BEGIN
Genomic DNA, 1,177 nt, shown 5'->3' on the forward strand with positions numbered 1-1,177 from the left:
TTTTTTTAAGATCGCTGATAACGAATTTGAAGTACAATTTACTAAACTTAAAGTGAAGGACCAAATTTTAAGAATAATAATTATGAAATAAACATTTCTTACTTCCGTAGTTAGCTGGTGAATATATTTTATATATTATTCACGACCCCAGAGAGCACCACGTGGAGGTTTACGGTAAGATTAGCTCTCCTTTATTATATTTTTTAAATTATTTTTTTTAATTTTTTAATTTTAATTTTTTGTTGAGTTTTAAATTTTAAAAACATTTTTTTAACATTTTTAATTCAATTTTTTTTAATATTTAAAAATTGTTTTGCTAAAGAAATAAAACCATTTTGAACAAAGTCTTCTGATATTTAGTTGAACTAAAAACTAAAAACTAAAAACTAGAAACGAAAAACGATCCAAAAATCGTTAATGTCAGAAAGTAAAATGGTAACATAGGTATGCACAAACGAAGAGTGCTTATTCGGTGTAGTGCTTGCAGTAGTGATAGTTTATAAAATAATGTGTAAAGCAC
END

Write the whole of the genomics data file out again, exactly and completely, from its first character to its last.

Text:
Genomic DNA, 1,177 nt, shown 5'->3' on the forward strand with positions numbered 1-1,177 from the left:
TTTTTTTAAGATCGCTGATAACGAATTTGAAGTACAATTTACTAAACTTAAAGTGAAGGACCAAATTTTAAGAATAATAATTATGAAATAAACATTTCTTACTTCCGTAGTTAGCTGGTGAATATATTTTATATATTATTCACGACCCCAGAGAGCACCACGTGGAGGTTTACGGTAAGATTAGCTCTCCTTTATTATATTTTTTAAATTATTTTTTTTAATTTTTTAATTTTAATTTTTTGTTGAGTTTTAAATTTTAAAAACATTTTTTTAACATTTTTAATTCAATTTTTTTTAATATTTAAAAATTGTTTTGCTAAAGAAATAAAACCATTTTGAACAAAGTCTTCTGATATTTAGTTGAACTAAAAACTAAAAACTAAAAACTAGAAACGAAAAACGATCCAAAAATCGTTAATGTCAGAAAGTAAAATGGTAACATAGGTATGCACAAACGAAGAGTGCTTATTCGGTGTAGTGCTTGCAGTAGTGATAGTTTATAAAATAATGTGTAAAGCAC